Why have independently evolving belief systems flourished on opposite sides of the globe and subsumed converging ‘traits’ in an age of limited intercontinental communication? Converging beliefs among divergent value systems can be traced back to the origins of Hellenistic philosophy, the first manuscripts of the bible and the teachings of the Buddha between 800 – 400 BCE.

Understanding the self

These projects attempted to precisely understand the nature of the self and how the individual ought to live in relation to it, how to live with their neighbours, and how the individual should orient themselves towards their state. All during an epoch bereft of seamless intercontinental communication. These projects, separated by land and sea, culture and communication, abounded with converging ideas of the mind.

The book of Genesis, written around the Babylonian exile in 539 BCE [8] details the story of Adam and Eve’s fall from grace as they ate from the forbidden tree of knowledge and succumbed to overwhelming shame. Clutching at fig leaves, Adam and Eve hastily covered up and comported themselves with the diffidence and shame of individuals that suddenly bore the weight of the “self”. [9]

 

Adam and Eve in the garden of Eden, from a painting by Wenzel Peter (1745). Contributing author Jamie Baillie explains: “the story of Adam and Eve’s fall from grace as they ate from the forbidden tree of knowledge and succumbed to overwhelming shame, clutching at fig leaves, Adam and Eve hastily covered up and comported themselves with the diffidence and shame of individuals that had suddenly borne the weight of their own being…”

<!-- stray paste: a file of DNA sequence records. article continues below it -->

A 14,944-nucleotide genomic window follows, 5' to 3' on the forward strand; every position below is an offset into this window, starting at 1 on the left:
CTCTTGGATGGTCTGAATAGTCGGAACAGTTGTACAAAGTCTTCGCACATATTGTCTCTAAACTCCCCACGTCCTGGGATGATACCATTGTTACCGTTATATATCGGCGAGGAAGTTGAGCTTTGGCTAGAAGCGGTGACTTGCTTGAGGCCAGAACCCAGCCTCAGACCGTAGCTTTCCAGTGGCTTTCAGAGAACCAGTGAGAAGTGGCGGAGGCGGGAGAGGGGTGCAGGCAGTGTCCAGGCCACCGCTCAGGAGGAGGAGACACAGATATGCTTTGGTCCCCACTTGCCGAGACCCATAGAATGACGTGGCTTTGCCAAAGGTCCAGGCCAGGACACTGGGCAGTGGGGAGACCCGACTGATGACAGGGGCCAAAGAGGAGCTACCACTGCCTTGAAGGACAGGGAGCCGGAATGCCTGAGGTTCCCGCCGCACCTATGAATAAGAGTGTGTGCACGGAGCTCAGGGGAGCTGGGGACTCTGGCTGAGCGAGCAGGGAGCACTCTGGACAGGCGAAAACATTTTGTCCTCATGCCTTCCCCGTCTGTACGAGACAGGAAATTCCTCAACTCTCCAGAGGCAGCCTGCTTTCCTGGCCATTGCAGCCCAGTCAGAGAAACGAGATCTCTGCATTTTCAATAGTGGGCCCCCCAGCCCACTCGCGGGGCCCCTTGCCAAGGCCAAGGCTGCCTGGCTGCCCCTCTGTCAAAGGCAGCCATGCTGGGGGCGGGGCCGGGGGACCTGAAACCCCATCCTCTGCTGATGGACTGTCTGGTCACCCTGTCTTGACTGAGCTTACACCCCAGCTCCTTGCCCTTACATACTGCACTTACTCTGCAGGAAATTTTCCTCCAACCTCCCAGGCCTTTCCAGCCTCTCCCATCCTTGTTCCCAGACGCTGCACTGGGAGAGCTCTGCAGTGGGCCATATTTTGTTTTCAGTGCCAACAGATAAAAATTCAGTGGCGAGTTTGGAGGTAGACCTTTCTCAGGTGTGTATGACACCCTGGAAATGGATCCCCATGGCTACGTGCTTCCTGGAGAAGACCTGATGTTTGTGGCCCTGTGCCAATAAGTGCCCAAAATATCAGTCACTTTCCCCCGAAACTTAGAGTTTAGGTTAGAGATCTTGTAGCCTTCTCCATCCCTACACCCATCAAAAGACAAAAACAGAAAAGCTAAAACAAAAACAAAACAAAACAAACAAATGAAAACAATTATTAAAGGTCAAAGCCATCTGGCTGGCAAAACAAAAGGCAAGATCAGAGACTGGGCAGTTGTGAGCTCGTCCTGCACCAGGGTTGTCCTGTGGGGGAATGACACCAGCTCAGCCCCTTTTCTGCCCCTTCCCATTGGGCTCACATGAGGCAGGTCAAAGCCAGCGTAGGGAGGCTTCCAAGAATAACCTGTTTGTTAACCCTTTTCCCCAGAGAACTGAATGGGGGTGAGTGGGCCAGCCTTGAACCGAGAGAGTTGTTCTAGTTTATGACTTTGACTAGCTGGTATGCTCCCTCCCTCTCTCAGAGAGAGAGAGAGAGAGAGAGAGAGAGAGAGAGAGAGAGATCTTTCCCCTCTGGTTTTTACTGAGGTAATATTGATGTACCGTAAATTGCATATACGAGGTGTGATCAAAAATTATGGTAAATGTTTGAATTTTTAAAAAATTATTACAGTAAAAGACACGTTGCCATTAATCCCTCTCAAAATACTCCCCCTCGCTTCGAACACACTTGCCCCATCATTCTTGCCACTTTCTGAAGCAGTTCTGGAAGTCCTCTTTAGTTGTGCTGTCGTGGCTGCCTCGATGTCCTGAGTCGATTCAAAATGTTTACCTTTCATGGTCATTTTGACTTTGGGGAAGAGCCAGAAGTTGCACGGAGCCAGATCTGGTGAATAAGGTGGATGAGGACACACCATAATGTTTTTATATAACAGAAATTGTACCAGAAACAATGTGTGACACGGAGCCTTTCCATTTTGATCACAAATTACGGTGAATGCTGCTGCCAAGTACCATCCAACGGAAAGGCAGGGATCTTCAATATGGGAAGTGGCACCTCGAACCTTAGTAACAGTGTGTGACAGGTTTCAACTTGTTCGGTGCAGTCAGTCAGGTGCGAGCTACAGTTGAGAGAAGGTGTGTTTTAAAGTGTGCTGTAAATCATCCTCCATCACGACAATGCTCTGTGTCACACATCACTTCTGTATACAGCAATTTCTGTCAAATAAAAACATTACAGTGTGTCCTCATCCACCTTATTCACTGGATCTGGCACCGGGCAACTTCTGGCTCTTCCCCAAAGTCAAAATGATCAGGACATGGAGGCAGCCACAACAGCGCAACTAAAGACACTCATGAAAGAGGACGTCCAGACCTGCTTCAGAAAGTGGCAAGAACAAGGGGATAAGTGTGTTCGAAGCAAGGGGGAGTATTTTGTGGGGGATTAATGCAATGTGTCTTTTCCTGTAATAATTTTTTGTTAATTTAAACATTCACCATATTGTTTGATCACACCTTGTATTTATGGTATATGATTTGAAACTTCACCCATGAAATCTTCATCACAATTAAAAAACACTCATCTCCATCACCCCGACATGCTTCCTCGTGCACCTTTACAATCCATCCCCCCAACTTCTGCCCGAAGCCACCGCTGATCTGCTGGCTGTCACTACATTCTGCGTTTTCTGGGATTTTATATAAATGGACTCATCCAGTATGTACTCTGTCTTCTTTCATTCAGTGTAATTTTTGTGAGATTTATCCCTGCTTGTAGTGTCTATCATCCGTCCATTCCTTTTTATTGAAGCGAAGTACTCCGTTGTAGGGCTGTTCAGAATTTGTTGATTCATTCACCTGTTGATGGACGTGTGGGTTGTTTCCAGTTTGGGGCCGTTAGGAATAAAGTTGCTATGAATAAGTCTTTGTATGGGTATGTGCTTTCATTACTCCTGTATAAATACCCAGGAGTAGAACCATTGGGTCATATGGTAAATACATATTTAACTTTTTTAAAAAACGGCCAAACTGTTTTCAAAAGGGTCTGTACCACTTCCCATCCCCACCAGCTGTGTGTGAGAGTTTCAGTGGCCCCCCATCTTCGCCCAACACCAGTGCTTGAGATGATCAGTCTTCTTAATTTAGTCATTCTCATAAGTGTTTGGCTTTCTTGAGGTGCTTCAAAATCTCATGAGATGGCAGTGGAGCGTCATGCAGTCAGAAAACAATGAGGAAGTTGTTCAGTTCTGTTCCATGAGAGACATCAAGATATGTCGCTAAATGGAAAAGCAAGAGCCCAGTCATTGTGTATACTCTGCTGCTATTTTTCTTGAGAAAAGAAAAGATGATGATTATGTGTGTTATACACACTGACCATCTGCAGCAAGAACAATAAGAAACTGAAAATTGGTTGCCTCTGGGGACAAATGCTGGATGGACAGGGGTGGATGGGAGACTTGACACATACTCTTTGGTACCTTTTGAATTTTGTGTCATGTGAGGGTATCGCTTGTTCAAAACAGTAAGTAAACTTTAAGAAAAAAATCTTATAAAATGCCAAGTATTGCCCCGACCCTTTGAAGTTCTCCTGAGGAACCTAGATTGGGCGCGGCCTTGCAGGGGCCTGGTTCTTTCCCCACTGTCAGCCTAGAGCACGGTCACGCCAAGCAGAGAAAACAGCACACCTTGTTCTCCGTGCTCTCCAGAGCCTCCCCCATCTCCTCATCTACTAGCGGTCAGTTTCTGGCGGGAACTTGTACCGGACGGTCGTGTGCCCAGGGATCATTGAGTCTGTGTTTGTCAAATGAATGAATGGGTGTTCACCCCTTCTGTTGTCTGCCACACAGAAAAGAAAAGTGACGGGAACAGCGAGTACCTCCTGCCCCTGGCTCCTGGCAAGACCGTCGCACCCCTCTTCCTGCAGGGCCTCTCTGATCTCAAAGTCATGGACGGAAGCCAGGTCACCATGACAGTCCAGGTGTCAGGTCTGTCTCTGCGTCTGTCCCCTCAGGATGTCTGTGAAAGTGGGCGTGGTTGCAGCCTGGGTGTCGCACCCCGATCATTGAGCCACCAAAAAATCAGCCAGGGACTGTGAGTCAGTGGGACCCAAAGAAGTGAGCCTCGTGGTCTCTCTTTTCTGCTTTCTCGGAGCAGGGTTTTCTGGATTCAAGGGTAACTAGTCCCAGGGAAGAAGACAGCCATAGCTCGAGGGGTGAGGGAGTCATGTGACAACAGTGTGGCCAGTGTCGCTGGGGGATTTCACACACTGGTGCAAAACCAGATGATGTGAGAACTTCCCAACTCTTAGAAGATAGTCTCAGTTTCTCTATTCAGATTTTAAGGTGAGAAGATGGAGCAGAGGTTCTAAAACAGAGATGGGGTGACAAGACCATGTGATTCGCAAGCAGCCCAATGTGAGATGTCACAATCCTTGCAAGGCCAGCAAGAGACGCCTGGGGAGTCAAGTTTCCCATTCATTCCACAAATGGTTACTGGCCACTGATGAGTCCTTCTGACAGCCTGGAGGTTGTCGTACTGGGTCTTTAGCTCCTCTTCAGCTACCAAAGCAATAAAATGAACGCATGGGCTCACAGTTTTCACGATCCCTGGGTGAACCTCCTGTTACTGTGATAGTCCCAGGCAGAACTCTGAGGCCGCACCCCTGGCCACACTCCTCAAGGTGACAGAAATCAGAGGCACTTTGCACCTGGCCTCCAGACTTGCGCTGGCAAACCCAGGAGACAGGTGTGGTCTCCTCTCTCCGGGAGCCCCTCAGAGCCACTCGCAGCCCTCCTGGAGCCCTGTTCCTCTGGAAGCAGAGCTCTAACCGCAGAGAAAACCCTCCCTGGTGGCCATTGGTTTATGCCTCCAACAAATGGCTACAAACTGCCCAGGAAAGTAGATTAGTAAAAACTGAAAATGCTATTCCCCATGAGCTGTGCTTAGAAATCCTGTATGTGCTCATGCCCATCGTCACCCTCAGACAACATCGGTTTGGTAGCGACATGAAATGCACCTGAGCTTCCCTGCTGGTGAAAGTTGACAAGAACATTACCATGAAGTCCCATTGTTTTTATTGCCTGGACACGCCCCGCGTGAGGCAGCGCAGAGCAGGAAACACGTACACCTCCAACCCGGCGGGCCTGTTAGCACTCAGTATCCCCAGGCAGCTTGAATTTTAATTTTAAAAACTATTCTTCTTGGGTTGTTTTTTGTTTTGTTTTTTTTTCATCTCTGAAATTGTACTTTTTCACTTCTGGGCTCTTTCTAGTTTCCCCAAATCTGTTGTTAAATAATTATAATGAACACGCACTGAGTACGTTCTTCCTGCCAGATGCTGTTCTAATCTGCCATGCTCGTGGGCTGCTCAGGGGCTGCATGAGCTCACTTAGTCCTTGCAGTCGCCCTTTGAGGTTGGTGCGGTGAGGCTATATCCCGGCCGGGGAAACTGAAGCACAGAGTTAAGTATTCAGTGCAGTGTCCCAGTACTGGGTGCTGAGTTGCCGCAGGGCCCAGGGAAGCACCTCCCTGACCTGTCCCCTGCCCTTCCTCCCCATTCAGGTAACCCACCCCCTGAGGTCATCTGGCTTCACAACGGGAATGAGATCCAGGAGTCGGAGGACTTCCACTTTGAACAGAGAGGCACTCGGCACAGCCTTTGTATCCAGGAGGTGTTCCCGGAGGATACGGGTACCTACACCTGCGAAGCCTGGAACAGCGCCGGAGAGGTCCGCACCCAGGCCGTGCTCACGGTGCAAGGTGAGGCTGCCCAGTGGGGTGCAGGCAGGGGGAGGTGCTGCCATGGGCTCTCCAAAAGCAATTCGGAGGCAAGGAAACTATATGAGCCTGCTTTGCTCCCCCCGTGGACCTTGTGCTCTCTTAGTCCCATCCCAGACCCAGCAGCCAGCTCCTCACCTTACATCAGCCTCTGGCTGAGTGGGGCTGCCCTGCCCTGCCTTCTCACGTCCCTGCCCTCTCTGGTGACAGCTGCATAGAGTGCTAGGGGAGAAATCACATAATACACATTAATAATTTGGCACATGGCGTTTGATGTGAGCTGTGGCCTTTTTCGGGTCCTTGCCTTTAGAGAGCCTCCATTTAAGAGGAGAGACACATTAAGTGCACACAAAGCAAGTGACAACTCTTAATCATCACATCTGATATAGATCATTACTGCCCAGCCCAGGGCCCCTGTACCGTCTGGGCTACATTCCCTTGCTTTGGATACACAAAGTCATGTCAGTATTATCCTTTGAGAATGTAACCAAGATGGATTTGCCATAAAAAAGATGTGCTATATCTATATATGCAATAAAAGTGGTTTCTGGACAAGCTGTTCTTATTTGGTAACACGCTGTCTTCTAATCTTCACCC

The philosopher Gorgio Agamben notes that for the first time, Adam and Eve were stripped of their “Clothes of Grace” and confronted with the self; becoming ‘naked’ through the denudation of their grace and fully aware of their own being crashing down on them. [10] The story of Adam and Eve exemplifies the individual coming to terms with their own being and learning the moral parameters of how to act in the world.

Most saliently, the book of Genesis does not simply position man as a mere serf, but places squarely the burden of our own choices on the individual: “And the Lord God Said, Behold, the man is become as one of us, to know good and evil…” [11] In essence, man is becoming God, endowed with moral scruples and growing self-autonomy.

The “self” explored in Ancient Greece

The book of Genesis is among the first texts to explore the themes of the mind and self and quite possibly the first to do so on the Arabian Peninsula. But these motifs were not exclusive to the Kingdom of Judah, across the Mediterranean Sea, in the city-states of ancient Greece, ideas of the mind and the self similarly flourished during the Golden Age of Athens. Ancient Athens was the birthplace of individual liberty and direct democracy, the cradle of philosophy and Aristotle’s De Anima marked the origin of the empirical study of the mind. [12]

 

Socrates, famously drinking conium (hemlock poison.)